The third pass, for me, is the “sell” pass (if the item is worth selling) or the give to a stranger pass (if the item is in good condition). If neither of these two instances apply, the third pass is normally where much of the stuff hits the trash can OR as in a my movie collection, awaits another Three Pass Technique later down the road. This third pass often represents the final emotional break from the collection as it once stood.
The third pass can be tricky because many people say, “I can make money from this,” and then never go any further with it. In this third pass, you must be in agreement with yourself that you will, within a specified amount of time that you give yourself, sell the items if that’s what you said you were going to do. Just setting the thing aside and saying, “I can sell this” doesn’t cut it. Many people do not really want to put in the effort to sell their junk because it takes time and usually some type of investment (unless you find an avenue that doesn’t require an upfront expense). However, it doesn’t end there if you are selling. Many people have the misconception that their junk is worth big money. Um, unless it is an antique — most likely not. The emotional hurdle of value and how you’re going to handle it now comes into play. Some people purposefully overprice items, particularly emotionally loaded stuff, because either they subconsciously know the thing won’t sell or because they have unrealistically attached value that isn’t there. I have found that if you have really and truly let go of something, and place it on the market at a reasonable price, a buyer will appear. I have also learned that if you find joy in providing a bargain for someone, you will reap a delightful emotional reward. Those movies on that third pass? My son decided to have a yard sale last summer. I actually hadn’t put out my movies as we were focusing on other items. A neighbor who sells things at the flea market looked over several of the items on the table, and then, after purchasing many of our things, took the chance to ask if we had any movies we’d like to sell. “I know you don’t have any out here,” he said, “but, I can usually unload movies pretty quick.” I went right in the house and brought out a big box. We agreed on a bargain price for him, and the delight of mine that I could get rid of them.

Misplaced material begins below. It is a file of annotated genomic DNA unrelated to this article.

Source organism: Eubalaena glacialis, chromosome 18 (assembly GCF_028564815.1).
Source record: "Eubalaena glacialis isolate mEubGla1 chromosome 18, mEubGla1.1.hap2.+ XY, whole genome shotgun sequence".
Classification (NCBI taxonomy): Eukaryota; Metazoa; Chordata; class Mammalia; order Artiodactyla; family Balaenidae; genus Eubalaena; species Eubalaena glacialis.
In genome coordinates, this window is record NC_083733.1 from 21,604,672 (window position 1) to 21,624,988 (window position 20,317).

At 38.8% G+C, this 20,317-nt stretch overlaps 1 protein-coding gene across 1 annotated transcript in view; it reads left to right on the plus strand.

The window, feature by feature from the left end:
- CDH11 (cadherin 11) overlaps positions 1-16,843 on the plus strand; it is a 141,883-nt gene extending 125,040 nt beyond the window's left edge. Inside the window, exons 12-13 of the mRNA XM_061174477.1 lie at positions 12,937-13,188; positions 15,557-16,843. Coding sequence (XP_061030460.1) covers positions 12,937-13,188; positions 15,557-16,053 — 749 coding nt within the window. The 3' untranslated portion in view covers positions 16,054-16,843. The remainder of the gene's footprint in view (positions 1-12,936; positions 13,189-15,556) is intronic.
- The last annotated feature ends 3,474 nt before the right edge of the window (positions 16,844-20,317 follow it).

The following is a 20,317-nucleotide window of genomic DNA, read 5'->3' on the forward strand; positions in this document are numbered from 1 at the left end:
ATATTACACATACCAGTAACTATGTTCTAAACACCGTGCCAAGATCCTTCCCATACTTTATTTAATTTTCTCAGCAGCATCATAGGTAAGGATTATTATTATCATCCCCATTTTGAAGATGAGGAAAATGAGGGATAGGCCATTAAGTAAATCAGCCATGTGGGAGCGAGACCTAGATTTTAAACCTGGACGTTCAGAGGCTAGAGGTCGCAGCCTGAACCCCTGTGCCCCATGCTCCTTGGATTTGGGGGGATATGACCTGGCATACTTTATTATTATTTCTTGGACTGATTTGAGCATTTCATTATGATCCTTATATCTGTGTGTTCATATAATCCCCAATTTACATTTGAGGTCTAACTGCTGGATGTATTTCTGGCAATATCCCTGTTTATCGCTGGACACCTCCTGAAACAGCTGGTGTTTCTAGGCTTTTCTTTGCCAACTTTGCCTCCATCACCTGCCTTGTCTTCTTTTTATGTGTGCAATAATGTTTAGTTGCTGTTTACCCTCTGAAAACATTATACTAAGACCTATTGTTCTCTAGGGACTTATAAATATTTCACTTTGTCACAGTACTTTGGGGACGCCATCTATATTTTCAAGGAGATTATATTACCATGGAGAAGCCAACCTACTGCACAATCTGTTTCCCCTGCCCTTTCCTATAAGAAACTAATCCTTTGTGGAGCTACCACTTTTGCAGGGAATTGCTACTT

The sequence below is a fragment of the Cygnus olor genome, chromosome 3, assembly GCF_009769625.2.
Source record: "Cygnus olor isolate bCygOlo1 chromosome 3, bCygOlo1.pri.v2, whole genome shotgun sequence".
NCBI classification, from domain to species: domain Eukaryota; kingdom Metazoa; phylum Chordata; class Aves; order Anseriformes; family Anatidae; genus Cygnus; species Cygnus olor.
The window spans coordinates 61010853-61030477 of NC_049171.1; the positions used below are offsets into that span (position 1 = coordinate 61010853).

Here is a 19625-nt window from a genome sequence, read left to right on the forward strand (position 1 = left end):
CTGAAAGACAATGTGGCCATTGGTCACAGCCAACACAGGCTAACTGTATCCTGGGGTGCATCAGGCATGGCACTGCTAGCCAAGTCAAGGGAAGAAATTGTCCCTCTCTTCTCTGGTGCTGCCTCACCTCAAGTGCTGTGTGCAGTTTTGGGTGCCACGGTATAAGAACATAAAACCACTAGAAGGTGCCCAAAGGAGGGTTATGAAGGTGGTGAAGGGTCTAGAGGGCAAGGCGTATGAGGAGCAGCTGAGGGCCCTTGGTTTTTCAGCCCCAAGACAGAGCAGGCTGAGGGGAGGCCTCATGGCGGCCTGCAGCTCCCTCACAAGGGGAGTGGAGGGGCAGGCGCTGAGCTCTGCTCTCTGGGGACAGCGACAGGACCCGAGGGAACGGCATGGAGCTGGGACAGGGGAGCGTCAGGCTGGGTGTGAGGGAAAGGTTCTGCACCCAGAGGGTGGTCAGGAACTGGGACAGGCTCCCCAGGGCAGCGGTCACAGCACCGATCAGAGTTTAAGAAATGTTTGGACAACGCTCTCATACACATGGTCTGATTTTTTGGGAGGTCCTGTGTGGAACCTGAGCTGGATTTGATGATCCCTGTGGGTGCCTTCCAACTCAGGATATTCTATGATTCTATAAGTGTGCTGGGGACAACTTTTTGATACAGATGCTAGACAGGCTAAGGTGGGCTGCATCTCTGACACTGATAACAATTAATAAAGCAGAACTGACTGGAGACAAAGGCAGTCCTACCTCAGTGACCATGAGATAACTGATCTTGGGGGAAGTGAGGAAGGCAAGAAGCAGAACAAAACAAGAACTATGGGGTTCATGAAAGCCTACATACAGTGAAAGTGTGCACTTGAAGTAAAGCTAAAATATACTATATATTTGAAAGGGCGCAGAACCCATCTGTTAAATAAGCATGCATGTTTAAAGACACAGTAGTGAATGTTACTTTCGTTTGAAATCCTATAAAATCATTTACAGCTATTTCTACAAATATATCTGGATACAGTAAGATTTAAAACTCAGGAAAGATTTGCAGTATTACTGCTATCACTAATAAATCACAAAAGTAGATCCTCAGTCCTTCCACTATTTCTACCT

In the third pass of any collection, now is the time for arranging and labeling of those items that made it through your release process. Use your creativity! Look for eye-pleasing storage that is easy to access. Alphabetize things like music, books, and movies, or arrange them by category, and then alphabetically. Be inventive! That’s the fun of owning a collection — working with it, rather than against it.
By keeping your collection organized, you are much more likely to use it! That’s right! We often don’t enjoy our collections if they are disorganized and messy because it takes too much time to find what we’re looking for within the collection. If everything is neatly arranged and easy to see, we’re apt to reach for it and find delight in it more often.
Oddly enough, less can mean more. More enjoyment. More time. More space. More peace.